Setting colors and backgrounds on elements gives authors a great deal
of power in CSS. The advantage of CSS over traditional methods is
that colors and backgrounds can be applied to any element in a
document—not just table cells, for example, or anything
enclosed in a
FONT tag. Despite a few bugs in some
implementations, like Navigator 4’s reluctance to apply a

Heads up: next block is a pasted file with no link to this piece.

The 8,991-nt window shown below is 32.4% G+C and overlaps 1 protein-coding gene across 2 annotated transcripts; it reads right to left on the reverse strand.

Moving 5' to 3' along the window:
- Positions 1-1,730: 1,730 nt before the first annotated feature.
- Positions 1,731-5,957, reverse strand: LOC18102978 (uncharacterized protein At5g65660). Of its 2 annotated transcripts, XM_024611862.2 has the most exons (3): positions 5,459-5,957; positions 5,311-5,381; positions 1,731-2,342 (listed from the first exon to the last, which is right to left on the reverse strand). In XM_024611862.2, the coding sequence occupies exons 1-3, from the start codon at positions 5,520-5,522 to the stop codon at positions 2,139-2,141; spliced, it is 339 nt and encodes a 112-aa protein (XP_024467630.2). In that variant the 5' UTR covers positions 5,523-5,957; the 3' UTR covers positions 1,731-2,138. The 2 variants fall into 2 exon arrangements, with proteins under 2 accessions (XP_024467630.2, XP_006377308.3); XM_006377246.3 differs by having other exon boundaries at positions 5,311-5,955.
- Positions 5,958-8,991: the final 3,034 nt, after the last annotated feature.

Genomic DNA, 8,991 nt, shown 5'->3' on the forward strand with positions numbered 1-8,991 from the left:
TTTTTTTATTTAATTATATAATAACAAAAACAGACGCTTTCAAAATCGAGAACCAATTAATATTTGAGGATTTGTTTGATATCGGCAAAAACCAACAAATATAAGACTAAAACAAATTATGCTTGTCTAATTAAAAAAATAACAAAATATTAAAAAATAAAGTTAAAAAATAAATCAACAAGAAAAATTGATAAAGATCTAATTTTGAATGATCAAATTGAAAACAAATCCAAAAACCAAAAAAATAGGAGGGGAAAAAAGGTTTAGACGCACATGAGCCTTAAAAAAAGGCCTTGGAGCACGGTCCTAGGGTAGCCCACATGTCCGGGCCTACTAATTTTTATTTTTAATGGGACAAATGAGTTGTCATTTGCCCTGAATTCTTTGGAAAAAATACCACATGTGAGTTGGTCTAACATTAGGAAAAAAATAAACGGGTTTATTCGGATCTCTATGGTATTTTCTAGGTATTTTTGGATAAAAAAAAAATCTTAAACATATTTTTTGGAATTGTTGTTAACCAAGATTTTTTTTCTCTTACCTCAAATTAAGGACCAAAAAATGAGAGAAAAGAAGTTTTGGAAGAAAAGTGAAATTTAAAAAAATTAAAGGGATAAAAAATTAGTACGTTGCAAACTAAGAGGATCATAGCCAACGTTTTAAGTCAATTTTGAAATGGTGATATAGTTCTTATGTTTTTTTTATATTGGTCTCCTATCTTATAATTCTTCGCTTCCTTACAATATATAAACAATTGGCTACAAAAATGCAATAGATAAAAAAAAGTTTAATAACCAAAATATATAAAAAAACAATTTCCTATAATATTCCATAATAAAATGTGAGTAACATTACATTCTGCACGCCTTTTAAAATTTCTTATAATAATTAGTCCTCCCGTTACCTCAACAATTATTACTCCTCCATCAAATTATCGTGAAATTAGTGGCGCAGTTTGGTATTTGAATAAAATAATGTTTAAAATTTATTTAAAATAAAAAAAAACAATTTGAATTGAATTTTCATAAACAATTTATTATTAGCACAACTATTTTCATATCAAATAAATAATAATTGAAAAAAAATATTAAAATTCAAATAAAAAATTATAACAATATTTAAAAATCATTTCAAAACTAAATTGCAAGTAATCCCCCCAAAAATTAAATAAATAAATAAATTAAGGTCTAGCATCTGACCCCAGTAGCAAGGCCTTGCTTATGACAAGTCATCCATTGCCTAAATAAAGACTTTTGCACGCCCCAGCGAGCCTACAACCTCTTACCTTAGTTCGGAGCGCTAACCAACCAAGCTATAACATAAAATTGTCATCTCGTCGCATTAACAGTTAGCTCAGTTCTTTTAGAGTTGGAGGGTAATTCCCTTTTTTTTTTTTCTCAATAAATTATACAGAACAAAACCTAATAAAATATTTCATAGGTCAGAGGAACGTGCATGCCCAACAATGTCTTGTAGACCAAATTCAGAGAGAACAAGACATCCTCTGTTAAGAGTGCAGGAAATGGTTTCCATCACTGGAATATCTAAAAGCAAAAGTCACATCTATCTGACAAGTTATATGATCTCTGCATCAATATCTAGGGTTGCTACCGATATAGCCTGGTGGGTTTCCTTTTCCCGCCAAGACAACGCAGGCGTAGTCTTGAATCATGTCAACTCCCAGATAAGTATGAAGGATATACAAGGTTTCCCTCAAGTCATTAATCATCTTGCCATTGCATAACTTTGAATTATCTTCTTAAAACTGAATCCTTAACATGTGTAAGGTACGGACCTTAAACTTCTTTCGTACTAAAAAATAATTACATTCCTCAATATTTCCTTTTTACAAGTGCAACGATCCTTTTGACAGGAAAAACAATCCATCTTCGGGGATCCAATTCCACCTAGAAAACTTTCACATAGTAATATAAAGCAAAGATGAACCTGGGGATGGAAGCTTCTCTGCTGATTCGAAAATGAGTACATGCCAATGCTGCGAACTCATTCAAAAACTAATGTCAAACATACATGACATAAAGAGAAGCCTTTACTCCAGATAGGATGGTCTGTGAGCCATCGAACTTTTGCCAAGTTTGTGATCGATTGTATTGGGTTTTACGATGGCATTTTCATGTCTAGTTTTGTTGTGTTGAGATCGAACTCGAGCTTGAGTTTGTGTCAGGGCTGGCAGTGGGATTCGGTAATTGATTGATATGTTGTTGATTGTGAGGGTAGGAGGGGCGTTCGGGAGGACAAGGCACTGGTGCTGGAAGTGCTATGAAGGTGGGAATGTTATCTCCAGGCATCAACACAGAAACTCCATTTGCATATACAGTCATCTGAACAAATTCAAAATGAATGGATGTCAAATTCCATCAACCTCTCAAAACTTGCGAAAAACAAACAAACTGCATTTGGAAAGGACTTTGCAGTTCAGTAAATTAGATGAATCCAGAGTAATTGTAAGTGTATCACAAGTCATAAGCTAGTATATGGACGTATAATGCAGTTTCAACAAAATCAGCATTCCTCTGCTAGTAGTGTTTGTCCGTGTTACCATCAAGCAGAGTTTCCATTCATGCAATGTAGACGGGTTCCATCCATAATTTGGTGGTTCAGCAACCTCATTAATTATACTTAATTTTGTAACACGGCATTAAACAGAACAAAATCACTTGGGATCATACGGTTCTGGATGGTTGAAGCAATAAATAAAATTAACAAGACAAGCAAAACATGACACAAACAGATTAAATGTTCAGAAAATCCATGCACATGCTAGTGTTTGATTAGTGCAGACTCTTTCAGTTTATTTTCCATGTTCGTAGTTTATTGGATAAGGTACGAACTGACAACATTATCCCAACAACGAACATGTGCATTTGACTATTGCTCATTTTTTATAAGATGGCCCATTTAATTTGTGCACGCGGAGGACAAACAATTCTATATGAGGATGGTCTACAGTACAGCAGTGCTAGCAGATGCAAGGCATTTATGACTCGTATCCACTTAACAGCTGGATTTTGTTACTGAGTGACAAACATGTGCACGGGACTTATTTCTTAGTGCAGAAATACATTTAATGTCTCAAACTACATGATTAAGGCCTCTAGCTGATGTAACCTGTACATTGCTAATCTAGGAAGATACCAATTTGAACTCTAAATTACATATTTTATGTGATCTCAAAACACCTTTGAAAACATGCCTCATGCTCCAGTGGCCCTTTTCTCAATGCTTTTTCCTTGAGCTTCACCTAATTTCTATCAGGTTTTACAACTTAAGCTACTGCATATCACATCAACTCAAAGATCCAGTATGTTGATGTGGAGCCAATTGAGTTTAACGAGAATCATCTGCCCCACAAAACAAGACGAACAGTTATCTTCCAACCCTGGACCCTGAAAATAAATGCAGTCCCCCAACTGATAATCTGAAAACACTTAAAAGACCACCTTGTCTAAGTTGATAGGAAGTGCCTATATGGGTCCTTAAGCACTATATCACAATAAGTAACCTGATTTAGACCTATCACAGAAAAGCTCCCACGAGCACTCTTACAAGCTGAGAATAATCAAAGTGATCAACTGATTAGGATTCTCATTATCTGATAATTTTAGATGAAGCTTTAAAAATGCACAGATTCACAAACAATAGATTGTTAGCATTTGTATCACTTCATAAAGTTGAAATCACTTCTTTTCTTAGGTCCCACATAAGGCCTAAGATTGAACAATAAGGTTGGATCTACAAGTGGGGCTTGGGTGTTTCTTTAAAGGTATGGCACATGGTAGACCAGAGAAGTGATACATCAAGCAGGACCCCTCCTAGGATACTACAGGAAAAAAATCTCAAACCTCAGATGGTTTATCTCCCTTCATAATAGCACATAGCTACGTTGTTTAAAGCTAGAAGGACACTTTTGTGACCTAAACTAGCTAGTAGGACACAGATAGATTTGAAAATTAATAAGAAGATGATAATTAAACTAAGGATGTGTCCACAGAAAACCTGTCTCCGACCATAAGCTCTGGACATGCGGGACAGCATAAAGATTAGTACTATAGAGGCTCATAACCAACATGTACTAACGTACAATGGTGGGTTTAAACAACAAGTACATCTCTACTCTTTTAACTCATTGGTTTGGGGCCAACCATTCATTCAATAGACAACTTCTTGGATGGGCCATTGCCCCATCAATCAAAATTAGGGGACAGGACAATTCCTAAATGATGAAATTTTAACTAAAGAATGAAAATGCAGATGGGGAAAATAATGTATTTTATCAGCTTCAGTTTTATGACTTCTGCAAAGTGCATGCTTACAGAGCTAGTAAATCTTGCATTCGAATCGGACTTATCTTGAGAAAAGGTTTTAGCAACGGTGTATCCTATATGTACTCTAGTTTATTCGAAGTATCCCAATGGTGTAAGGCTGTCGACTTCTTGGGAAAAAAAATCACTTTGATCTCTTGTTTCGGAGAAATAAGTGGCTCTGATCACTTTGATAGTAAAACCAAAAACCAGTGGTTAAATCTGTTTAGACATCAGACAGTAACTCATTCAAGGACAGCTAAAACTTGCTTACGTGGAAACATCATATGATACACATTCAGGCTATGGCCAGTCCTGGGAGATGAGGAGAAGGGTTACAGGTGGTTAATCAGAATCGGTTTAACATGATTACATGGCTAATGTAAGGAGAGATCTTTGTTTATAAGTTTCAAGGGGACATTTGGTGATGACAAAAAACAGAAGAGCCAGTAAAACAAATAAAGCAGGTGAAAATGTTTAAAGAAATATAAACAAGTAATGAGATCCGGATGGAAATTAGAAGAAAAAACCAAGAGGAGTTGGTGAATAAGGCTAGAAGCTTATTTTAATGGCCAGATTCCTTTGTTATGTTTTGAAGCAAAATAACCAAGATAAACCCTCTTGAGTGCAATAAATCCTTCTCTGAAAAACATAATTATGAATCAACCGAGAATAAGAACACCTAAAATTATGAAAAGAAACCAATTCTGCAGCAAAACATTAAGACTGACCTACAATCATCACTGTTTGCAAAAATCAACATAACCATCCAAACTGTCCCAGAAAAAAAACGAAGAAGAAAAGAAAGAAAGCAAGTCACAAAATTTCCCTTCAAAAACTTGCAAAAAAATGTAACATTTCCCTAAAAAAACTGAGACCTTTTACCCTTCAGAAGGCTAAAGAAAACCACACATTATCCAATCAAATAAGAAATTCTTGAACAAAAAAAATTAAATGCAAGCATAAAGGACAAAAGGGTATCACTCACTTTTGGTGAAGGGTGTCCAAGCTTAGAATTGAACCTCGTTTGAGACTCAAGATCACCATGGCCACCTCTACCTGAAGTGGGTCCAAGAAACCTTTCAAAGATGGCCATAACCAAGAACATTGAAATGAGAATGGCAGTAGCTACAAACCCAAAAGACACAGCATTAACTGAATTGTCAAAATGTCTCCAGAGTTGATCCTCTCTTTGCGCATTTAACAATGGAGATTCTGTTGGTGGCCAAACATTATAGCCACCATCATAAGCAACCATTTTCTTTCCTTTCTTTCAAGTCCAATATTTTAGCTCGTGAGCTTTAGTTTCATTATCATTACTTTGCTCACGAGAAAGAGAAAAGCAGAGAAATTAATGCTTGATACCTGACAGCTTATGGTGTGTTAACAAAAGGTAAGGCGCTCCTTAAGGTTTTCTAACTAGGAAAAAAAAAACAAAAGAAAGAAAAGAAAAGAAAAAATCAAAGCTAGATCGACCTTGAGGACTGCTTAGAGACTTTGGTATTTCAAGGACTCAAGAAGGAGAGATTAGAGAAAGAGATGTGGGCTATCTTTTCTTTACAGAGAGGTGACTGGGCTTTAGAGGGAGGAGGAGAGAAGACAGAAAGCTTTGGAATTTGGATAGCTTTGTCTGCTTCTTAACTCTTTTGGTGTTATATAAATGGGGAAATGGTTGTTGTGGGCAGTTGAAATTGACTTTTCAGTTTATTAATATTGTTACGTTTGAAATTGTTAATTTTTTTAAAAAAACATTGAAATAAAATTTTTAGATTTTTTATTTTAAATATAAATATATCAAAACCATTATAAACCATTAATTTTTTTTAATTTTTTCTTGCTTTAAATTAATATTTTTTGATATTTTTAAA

background to the entire content area of an element, these are very
widely used properties. Their popularity isn’t too hard to
understand, either, since color is one easy way to distinguish the
look of one page from another.
CSS allows for a great deal more in the way of element styling, however: borders that can be placed on any element, extra margins and padding, and even a way to “float” elements other than images. These are all covered in the next chapter.